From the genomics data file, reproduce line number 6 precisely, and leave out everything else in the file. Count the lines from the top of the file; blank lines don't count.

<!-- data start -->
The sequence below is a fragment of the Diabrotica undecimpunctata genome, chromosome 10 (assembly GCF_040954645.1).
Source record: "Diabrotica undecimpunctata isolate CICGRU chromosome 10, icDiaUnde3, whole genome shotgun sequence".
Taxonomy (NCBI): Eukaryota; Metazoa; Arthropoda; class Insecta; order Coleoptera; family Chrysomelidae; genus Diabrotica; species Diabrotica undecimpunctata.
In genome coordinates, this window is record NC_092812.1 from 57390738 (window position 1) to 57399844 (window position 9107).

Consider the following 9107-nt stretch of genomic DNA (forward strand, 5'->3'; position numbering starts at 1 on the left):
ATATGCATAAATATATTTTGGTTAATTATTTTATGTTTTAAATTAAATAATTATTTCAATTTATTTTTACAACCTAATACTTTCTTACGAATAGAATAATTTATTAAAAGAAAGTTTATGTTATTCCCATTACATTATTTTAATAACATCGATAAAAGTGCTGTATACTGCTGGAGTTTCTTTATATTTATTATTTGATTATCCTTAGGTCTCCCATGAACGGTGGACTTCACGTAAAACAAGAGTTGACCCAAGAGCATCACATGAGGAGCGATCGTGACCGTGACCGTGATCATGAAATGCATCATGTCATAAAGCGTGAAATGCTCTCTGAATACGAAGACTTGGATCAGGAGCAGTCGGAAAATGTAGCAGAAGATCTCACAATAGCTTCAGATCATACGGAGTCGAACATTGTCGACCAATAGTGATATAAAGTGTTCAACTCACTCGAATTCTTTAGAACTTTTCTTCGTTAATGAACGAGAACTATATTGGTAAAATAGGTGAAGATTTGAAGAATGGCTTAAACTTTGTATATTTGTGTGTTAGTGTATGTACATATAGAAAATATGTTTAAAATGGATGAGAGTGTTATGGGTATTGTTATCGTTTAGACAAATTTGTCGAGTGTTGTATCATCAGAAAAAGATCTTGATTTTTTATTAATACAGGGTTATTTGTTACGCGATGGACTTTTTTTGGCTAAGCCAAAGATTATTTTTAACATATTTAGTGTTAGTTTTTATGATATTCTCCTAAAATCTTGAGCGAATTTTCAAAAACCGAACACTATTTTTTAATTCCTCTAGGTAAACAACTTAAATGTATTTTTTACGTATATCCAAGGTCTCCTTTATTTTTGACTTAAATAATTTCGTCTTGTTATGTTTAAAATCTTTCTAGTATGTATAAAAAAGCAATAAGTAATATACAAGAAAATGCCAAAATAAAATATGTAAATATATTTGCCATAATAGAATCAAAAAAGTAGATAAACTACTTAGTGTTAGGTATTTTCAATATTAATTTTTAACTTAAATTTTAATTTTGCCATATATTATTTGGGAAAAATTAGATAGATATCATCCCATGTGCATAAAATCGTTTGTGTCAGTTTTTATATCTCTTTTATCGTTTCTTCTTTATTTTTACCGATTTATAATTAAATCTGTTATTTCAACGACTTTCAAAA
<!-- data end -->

ATATGCATAAATATATTTTGGTTAATTATTTTATGTTTTAAATTAAATAATTATTTCAATTTATTTTTACAACCTAATACTTTCTTACGAATAGAATAATTTATTAAAAGAAAGTTTATGTTATTCCCATTACATTATTTTAATAACATCGATAAAAGTGCTGTATACTGCTGGAGTTTCTTTATATTTATTATTTGATTATCCTTAGGTCTCCCATGAACGGTGGACTTCACGTAAAACAAGAGTTGACCCAAGAGCATCACATGAGGAGCGATCGTGACCGTGACCGTGATCATGAAATGCATCATGTCATAAAGCGTGAAATGCTCTCTGAATACGAAGACTTGGATCAGGAGCAGTCGGAAAATGTAGCAGAAGATCTCACAATAGCTTCAGATCATACGGAGTCGAACATTGTCGACCAATAGTGATATAAAGTGTTCAACTCACTCGAATTCTTTAGAACTTTTCTTCGTTAATGAACGAGAACTATATTGGTAAAATAGGTGAAGATTTGAAGAATGGCTTAAACTTTGTATATTTGTGTGTTAGTGTATGTACATATAGAAAATATGTTTAAAATGGATGAGAGTGTTATGGGTATTGTTATCGTTTAGACAAATTTGTCGAGTGTTGTATCATCAGAAAAAGATCTTGATTTTTTATTAATACAGGGTTATTTGTTACGCGATGGACTTTTTTTGGCTAAGCCAAAGATTATTTTTAACATATTTAGTGTTAGTTTTTATGATATTCTCCTAAAATCTTGAGCGAATTTTCAAAAACCGAACACTATTTTTTAATTCCTCTAGGTAAACAACTTAAATGTATTTTTTACGTATATCCAAGGTCTCCTTTATTTTTGACTTAAATAATTTCGTCTTGTTATGTTTAAAATCTTTCTAGTATGTATAAAAAAGCAATAAGTAATATACAAGAAAATGCCAAAATAAAATATGTAAATATATTTGCCATAATAGAATCAAAAAAGTAGATAAACTACTTAGTGTTAGGTATTTTCAATATTAATTTTTAACTTAAATTTTAATTTTGCCATATATTATTTGGGAAAAATTAGATAGATATCATCCCATGTGCATAAAATCGTTTGTGTCAGTTTTTATATCTCTTTTATCGTTTCTTCTTTATTTTTACCGATTTATAATTAAATCTGTTATTTCAACGACTTTCAAAA